Nullcon Hacker Craig Smith has designed an attack whereby a car bearing malicious code could infect computers used in mechanics' workshops. The workshop computers emerge capable of infecting nearly any other vehicle that arrives for service.
Smith's attack is a significant improvement on his proof-of-concept first brewed during 2015 that allowed attackers to deliberately infect a car with code that could then attack repair shop computers used for diagnosis.
From there it could attack any car mechanics attach to the compromised computer.
It has now been overhauled from its basic proof of concept malware to boast machine learning capabilities and can now let attackers do their worst without specialist knowledge or coding.
“These (mechanics) tool have the codes to read and write firmware and if it is compromised by a malicious car it can modify the firmware of other cars that come in afterwards,” Smith told Vulture South at the Nullcon security conference in Goa, India.
“That would be the end-game, the worst thing that could happen.
“There are easier ways to compromise a car dealership – shoddy wifi, whatever – but this is the kind of thing that needs to be considered by anyone making these tools.”
Smith's mechanic malware compromises of learning, simulation, and attack modes. Learning mode monitors network communications between the mechanic's computer and a car, and identifies potential modules. Those modules that diagnosis tools successfully contact are lit up in blue, and the findings are saved to an .ini configuration file along with captured packets.
“It sorts through all the complex stuff for you and just highlights the packets and as a a researcher that is really useful.”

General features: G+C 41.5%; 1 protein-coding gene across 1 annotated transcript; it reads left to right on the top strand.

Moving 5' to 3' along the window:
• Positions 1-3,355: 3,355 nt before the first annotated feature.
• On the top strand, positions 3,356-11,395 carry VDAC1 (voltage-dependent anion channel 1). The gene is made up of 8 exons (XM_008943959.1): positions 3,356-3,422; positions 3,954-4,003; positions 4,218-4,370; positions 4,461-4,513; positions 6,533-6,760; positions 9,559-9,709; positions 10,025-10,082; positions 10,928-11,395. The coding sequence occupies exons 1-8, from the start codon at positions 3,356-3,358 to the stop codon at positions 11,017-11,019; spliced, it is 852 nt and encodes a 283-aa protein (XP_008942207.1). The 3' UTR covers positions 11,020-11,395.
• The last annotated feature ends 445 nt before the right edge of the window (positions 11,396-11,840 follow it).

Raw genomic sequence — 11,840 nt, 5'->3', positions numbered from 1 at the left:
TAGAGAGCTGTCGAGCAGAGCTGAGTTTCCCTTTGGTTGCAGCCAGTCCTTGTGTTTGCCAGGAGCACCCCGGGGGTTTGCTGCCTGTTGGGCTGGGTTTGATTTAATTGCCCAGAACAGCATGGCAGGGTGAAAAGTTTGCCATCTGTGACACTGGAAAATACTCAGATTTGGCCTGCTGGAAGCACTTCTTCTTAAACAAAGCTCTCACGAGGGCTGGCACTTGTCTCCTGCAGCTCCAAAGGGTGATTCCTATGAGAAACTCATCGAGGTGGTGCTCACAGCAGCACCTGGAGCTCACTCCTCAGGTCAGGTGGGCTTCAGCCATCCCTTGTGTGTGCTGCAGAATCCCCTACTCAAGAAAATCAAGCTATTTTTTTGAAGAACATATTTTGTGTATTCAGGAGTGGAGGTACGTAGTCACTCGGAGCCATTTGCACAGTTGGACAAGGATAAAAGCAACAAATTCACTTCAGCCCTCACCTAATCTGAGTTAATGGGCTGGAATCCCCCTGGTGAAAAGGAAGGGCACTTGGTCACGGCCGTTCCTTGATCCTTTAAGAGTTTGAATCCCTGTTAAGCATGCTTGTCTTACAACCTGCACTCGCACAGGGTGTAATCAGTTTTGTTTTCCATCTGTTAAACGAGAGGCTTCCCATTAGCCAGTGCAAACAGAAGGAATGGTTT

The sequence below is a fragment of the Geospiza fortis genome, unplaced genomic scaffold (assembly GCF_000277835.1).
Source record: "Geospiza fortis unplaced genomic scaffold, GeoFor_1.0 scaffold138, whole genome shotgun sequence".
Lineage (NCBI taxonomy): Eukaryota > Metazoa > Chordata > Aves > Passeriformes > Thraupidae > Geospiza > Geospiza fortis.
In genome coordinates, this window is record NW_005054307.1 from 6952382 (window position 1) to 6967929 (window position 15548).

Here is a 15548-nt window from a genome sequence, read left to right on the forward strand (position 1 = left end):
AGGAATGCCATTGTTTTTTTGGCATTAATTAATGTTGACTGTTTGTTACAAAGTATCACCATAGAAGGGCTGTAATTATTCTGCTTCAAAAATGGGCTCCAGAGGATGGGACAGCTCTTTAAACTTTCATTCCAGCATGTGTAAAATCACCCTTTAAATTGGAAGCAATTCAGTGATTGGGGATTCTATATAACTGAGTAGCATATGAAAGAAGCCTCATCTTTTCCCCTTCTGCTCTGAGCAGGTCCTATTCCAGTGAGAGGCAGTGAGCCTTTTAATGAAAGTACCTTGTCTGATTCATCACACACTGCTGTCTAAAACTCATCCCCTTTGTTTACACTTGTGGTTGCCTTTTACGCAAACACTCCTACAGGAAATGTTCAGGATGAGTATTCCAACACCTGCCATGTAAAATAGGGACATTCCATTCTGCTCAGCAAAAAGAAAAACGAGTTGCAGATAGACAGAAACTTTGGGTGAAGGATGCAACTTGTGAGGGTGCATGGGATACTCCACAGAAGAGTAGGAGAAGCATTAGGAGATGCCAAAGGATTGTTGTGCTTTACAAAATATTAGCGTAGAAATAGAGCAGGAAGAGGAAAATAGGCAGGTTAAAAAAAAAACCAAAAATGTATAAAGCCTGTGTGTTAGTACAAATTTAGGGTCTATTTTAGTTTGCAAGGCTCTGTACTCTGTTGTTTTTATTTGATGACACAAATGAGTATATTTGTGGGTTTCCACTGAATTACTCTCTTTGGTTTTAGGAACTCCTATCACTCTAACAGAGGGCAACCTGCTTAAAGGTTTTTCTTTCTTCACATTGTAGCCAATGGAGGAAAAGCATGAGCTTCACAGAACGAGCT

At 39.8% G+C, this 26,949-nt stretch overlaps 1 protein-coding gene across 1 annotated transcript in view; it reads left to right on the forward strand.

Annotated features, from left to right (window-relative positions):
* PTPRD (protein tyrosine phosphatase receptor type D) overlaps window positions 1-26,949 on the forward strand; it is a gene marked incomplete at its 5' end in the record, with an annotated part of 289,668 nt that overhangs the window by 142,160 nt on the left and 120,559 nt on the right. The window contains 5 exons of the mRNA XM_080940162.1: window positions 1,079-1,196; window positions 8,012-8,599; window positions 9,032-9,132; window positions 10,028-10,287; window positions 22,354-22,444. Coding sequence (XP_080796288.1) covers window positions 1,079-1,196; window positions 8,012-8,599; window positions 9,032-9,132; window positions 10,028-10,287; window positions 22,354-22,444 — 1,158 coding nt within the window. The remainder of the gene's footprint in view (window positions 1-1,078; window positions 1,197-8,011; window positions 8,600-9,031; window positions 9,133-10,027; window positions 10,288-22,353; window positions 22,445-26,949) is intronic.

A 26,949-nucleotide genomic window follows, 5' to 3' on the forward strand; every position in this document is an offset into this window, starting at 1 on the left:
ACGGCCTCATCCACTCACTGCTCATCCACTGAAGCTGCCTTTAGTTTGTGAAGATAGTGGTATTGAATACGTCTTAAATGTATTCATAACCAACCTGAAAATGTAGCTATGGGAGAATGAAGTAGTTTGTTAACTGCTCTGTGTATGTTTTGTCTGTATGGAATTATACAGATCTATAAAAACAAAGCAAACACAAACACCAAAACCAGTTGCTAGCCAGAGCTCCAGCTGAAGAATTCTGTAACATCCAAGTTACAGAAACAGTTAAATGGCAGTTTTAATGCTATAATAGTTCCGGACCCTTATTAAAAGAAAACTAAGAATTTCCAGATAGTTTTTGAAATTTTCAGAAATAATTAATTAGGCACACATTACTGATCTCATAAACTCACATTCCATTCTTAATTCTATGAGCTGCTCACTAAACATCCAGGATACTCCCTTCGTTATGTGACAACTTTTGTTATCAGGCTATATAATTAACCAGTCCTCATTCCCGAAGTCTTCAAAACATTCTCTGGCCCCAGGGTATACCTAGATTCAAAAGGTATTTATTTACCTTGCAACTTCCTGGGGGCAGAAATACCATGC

Attack mode fuzzes the information gained in the simulation, and is as a result a bit anarchic. “Everything is point and click up to this point so if there's a crash you're going to have to go and figure out what caused it," Smith told El Reg. The tool also has some intelligence that stops it fuzzing elements like VINs which can cause problems.
Smith, the founder of mechanic-meets-hacker hangout Open Garages, has been lobbying for change in the automotive security space. Through Open Garages Smith has been warning car makers that they need to open up the software running vehicles to allow owners to modify their cars.
Maintaining a lock-down on software essentially means car buyers are more akin to leasers who never truly own their vehicles, Smith says, adding that courts will eventually force manufacturers into action.
Smith is also a member of the I Am The Cavalry group of hackers which are finding success in pushing for better adoption of security controls in cars and medical equipment.
Vehicle manufacturers are more resistant than those in the health sector perhaps, Smith says, because of the many third parties involved in the manufacturing process.®